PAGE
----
The announcement will also have the added bonus of helping lure free agents to the franchise. Whenever a player is mulling over making a long-term commitment to a club, it never hurts to be able to offer state of the art facilities as part of the package. That phenomenon was on display with the Miami Marlins in 2012, as they lured three big-time free agents into the fold with a brand new ballpark being part of the sales pitch. College football programs across the US are testaments to the effectiveness of this strategy, and the Islanders moving into Barclay’s Center will be a boon to their fortunes in getting talented guys to buy into their strategy.

Nassau Coliseum (JoeShlabotnik/Flickr)

For further proof that the Islanders are handling this better than any other team who has taken a spin of the Relocation Roulette wheel, it would be helpful to see just how the other clubs involved have screwed up in their respective situations:

-The Phoenix Coyotes are perhaps the most cited example of relocation shenanigans, and they have hit just about every level possible in dragging the drama out surrounding their status. They were purchased out of bankruptcy by the NHL, who wanted to keep a tight rein on its control of who could buy a franchise, and have subsequently gone through as many as FIVE different potential suitors. The sale has come close to closing twice, but even now former San Jose Sharks CEO Greg Jamison’s bid to buy the team is still hitting road blocks. Whether they are still in Phoenix when the NHL finally resumes play is still up in the air, which isn’t exactly where you want a business transaction to be after three grueling years.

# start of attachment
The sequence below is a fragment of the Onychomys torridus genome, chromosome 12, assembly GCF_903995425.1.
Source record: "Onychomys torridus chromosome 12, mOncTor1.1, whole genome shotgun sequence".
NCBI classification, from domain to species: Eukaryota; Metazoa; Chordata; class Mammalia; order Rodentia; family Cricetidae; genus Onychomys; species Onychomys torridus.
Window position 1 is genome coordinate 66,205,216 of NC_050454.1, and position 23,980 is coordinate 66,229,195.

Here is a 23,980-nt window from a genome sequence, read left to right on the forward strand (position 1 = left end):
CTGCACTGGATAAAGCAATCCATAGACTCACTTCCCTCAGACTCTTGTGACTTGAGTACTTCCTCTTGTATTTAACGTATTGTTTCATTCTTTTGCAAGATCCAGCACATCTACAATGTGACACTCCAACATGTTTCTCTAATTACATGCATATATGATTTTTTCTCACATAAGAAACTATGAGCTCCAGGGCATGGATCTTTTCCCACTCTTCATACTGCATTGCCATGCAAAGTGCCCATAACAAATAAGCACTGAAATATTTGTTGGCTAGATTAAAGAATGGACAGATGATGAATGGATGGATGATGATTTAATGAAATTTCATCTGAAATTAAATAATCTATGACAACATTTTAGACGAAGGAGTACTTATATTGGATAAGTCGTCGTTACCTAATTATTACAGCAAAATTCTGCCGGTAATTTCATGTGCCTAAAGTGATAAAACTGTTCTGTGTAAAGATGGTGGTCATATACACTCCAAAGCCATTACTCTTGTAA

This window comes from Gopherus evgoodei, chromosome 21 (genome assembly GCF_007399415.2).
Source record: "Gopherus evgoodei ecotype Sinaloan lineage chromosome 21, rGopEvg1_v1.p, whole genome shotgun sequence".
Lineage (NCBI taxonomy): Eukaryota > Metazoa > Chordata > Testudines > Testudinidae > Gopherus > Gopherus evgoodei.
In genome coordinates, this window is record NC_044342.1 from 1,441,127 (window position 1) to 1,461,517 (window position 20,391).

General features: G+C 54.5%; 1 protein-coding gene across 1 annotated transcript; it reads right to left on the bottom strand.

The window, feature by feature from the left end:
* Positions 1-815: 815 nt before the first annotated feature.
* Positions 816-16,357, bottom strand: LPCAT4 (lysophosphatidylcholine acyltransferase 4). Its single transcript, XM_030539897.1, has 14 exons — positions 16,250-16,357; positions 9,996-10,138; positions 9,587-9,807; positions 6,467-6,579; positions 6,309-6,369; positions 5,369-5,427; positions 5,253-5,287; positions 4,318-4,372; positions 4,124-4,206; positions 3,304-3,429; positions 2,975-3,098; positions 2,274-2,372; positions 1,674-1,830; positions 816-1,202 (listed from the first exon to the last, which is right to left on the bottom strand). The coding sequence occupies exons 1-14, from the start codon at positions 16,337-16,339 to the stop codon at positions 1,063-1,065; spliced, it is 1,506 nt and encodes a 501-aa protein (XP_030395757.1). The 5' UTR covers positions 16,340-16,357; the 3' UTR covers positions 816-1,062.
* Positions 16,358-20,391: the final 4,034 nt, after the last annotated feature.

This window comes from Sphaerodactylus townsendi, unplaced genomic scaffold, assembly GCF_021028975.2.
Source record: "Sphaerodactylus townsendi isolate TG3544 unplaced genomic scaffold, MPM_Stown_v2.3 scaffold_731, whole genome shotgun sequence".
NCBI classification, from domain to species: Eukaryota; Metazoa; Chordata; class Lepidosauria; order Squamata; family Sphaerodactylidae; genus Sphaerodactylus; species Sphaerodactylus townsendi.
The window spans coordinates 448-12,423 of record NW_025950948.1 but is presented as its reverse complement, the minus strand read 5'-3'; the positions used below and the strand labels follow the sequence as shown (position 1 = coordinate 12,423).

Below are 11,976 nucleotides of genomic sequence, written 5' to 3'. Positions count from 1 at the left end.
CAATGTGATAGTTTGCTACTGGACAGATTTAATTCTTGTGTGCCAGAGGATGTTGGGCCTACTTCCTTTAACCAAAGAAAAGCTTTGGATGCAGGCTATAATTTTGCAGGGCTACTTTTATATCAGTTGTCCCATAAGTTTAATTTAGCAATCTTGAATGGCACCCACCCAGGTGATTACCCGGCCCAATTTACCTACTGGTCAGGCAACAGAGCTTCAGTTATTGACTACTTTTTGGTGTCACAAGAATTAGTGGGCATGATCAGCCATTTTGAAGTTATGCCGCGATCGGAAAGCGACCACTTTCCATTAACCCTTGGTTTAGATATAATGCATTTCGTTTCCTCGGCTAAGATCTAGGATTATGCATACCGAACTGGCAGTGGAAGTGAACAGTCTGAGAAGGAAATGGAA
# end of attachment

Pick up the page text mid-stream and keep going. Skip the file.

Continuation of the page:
-The Atlanta Thrashers had some rumblings of turmoil with the ownership drama involving the Atlanta Spirit group, but it surprised a lot of folks when the group sold the Thrashers to the True North group, which then moved them to Winnipeg over the summer of 2011. The team’s quick departure was so poorly handled that they still sent out emails to fans in Atlanta offering them renewals on their season tickets AFTER the announcement of the move to Winnipeg was made. In most cases, ripping off a Band-Aid quickly is a recipe for success, but when it comes to NHL relocation, a more tactful exit is usually smarter for all parties involved.

-Finally, the Edmonton Oilers are currently embroiled in their own funfest when it comes to potentially changing mailing addresses. Owner Daryl Katz has been vocally trying to get the city government to commit a huge chunk of money to building a new arena for the club once their lease at Rexall Place expires in 2014, but negotiations have gone nowhere, and the team seems poised to potentially move. That scenario became just a bit more real in September when Katz and a group including Edmonton legend Wayne Gretzky travelled to Seattle to meet with local officials about the progress of the new arena being built there, leading to an apology by Katz and a hellfire of criticism from around the hockey world.